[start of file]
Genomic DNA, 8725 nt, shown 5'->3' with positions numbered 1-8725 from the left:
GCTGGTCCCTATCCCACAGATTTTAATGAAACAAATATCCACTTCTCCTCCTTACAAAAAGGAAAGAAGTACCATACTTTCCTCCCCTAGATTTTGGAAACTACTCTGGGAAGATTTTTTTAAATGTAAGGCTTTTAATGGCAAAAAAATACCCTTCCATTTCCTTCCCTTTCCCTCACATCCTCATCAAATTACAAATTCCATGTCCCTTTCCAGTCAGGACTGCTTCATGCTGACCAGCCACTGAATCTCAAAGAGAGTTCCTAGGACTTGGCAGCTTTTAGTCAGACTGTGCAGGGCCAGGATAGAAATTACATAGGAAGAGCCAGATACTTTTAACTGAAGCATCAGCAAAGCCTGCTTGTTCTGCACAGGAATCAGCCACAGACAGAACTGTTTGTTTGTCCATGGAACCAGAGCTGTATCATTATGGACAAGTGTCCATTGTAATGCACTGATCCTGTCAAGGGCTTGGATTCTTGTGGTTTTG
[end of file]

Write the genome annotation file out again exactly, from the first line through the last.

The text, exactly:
Genomic DNA, 8725 nt, shown 5'->3' with positions numbered 1-8725 from the left:
GCTGGTCCCTATCCCACAGATTTTAATGAAACAAATATCCACTTCTCCTCCTTACAAAAAGGAAAGAAGTACCATACTTTCCTCCCCTAGATTTTGGAAACTACTCTGGGAAGATTTTTTTAAATGTAAGGCTTTTAATGGCAAAAAAATACCCTTCCATTTCCTTCCCTTTCCCTCACATCCTCATCAAATTACAAATTCCATGTCCCTTTCCAGTCAGGACTGCTTCATGCTGACCAGCCACTGAATCTCAAAGAGAGTTCCTAGGACTTGGCAGCTTTTAGTCAGACTGTGCAGGGCCAGGATAGAAATTACATAGGAAGAGCCAGATACTTTTAACTGAAGCATCAGCAAAGCCTGCTTGTTCTGCACAGGAATCAGCCACAGACAGAACTGTTTGTTTGTCCATGGAACCAGAGCTGTATCATTATGGACAAGTGTCCATTGTAATGCACTGATCCTGTCAAGGGCTTGGATTCTTGTGGTTTTG